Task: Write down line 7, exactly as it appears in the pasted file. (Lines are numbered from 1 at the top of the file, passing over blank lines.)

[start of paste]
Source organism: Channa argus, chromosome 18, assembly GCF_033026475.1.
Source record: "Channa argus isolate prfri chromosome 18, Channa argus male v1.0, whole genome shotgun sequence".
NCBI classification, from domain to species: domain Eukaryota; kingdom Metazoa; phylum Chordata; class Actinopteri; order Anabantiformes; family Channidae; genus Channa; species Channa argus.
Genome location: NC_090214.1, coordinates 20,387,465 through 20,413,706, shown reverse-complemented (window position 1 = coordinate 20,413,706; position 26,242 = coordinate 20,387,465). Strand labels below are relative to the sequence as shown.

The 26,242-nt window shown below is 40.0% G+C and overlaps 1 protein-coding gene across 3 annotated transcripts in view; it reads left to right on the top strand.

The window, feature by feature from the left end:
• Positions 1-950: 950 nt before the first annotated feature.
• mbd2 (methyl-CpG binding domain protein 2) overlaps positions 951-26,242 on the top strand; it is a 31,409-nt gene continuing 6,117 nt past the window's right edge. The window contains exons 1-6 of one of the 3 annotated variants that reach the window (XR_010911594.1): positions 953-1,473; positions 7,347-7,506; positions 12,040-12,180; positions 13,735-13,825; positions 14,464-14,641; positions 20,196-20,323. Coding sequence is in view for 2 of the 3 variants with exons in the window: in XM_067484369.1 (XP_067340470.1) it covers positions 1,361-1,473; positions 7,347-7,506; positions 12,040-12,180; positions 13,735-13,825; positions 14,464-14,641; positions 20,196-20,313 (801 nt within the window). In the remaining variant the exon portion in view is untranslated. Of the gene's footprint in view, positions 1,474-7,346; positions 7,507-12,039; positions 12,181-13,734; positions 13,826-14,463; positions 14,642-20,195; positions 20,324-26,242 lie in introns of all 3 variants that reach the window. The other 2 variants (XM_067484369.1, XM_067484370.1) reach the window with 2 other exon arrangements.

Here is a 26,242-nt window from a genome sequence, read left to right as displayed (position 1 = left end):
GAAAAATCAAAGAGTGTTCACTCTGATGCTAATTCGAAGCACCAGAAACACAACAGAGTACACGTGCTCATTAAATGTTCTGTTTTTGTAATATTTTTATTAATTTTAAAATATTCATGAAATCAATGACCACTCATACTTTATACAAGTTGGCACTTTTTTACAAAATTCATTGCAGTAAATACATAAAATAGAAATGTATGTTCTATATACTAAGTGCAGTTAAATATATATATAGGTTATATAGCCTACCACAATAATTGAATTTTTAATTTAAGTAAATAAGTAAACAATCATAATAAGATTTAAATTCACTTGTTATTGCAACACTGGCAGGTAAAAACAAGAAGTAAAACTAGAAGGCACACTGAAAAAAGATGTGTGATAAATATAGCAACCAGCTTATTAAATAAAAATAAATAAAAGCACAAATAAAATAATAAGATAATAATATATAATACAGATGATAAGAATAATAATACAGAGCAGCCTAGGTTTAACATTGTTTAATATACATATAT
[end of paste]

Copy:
• Positions 1-950: 950 nt before the first annotated feature.